When creditors send information to credit bureaus, they use different status codes to indicate whether the account payment is current or late. There is no code for an account that is between one and 29 days past due. Creditors will use the “current” code during that period, so a late payment won’t show up, or affect your credit score, until the delay is past 30 days.
Creditors send updates to credit bureaus at different times, and there is no way of knowing exactly when the late payment status will appear. However, many creditors send updates monthly, so you can expect the late payment to show up on your credit report within a month or two.
What happens when I am late on a payment?
There are many reasons why payments are late, but the most important thing to know is that they will affect your credit if you go past 30 days, says Lauryn Williams, certified financial planner and founder of Worth Winning, a financial planning company. from Dallas, Texas. “If you’re only a couple days late, you can still keep your credit in good standing, but you may have to pay a late fee,” he says.
The impact of a late payment depends on the due date and the terms of your agreement with the company you owe money to. Creditors and lenders typically do not report payments less than 30 days late to the credit bureaus, but some lenders and creditors wait 60 days before reporting late payments.
As we’ve explained, your credit probably won’t suffer as long as you pay before 30 days, but you do have to pay in full, so a partial payment won’t prevent reporting to the bureaus.
Now, first of all, try to avoid falling into the habit of paying your bills late. Even if you’re just a few days late and it doesn’t affect your credit score, you could be hit with a late fee or sometimes a penalty interest rate from the creditor.
How long do late payments stay on the credit report?
Once a late payment is reported to the credit bureaus, it can stay on your report for seven years. It will hit your credit score the hardest when it first happens. But the older you are, the less the impact.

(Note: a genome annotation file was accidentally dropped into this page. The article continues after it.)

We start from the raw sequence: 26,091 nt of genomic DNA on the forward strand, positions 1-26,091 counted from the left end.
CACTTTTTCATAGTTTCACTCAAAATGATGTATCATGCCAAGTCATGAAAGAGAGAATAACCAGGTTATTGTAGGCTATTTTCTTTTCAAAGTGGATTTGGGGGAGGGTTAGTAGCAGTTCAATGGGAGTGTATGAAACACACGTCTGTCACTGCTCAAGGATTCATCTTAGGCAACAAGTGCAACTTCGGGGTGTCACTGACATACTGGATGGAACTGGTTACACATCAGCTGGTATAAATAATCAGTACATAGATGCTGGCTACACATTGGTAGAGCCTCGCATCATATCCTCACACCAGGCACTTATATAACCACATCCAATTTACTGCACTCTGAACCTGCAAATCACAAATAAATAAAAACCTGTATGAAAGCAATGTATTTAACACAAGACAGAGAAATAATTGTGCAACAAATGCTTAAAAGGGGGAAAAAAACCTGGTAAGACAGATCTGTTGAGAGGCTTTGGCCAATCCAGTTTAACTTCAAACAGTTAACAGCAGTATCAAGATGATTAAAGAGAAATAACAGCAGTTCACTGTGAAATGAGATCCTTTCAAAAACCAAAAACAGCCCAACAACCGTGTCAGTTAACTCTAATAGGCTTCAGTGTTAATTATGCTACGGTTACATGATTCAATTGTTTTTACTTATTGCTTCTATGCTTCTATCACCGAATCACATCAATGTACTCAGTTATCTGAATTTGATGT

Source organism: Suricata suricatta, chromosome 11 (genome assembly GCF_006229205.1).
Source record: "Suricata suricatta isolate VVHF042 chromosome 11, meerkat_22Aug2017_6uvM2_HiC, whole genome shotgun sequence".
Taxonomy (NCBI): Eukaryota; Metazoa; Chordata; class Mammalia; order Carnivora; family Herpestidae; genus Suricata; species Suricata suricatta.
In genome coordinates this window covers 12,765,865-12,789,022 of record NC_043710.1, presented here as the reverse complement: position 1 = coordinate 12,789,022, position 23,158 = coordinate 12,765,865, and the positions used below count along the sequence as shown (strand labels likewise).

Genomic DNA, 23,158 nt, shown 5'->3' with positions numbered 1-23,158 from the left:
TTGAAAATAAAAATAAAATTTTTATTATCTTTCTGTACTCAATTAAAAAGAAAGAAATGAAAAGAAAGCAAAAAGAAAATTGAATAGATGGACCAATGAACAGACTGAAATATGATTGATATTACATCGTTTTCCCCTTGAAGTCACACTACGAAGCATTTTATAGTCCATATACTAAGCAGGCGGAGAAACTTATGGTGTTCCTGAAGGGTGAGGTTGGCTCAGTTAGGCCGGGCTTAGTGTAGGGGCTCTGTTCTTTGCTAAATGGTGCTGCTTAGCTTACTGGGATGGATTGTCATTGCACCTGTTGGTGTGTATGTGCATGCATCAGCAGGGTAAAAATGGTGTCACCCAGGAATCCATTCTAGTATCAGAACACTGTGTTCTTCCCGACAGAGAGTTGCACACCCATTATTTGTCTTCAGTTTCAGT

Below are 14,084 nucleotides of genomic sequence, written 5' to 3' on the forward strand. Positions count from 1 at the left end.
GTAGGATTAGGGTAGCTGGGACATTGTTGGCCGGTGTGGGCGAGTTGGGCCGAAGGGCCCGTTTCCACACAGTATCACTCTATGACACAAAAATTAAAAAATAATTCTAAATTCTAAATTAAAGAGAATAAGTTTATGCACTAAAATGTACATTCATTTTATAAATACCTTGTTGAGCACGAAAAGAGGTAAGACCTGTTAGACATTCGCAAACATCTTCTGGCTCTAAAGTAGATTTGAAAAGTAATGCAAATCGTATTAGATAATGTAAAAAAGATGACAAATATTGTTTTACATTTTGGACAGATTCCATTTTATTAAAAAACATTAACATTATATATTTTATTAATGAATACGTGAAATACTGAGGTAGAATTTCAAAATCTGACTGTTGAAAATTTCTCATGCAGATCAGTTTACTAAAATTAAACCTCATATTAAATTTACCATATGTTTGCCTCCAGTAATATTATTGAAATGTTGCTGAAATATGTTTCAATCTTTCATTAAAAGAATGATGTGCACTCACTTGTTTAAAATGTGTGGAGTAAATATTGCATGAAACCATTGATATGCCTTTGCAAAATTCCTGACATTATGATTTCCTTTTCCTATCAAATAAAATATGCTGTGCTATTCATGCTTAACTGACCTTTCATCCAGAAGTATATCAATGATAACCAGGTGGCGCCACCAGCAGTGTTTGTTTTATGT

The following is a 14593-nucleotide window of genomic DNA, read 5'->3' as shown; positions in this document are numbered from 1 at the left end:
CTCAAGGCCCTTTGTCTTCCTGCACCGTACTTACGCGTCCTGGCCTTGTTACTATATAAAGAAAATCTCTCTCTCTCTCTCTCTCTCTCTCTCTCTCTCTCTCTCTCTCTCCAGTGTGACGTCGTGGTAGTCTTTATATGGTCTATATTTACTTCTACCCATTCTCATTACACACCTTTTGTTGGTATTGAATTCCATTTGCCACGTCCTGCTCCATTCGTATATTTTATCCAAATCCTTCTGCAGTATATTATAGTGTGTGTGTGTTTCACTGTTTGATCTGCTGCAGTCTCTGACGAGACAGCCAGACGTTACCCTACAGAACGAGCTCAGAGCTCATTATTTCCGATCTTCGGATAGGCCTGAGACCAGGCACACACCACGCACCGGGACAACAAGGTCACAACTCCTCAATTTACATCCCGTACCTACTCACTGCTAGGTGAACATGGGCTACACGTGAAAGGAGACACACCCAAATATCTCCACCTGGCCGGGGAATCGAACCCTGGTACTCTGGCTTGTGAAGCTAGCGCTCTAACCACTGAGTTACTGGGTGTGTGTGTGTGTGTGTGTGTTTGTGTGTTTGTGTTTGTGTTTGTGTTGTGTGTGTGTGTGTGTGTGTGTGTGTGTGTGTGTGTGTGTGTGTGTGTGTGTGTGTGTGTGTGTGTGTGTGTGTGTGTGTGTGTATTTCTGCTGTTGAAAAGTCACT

While you’re waiting for a late payment to clear from your credit report, you can find other ways to build your credit. For example, do your best to make payments on time and avoid overcharging your cards, which keeps your overall credit utilization low. Other strategies, like asking for a higher credit limit and paying more than the minimum amount each month, can also help.
What to do if you are late on a payment
Do not panic. The first thing you should do is pay what you owe, if possible. You can also contact your creditor to see if they’ve already reported it to the credit bureaus and discuss how to bring your account current if you can’t make the full payment on the spot.
In this order of ideas, if you do not pay, catch up as soon as you can. Let him or your creditors know that you are facing some problems, especially today with the coronavirus pandemic and what is happening with the economy.
Some creditors give borrowers a grace period, so you can gain a few extra days to make the payment without additional fees or penalties. But you can be charged a fee, a fine, or both, as soon as you miss the due date.
If you’re late but can pay the bill right away, talk to your creditor to see if you can get a waiver or refund of the late fee. Creditors have the right to deny your request, but may be willing to make an exception if you normally make payments on time.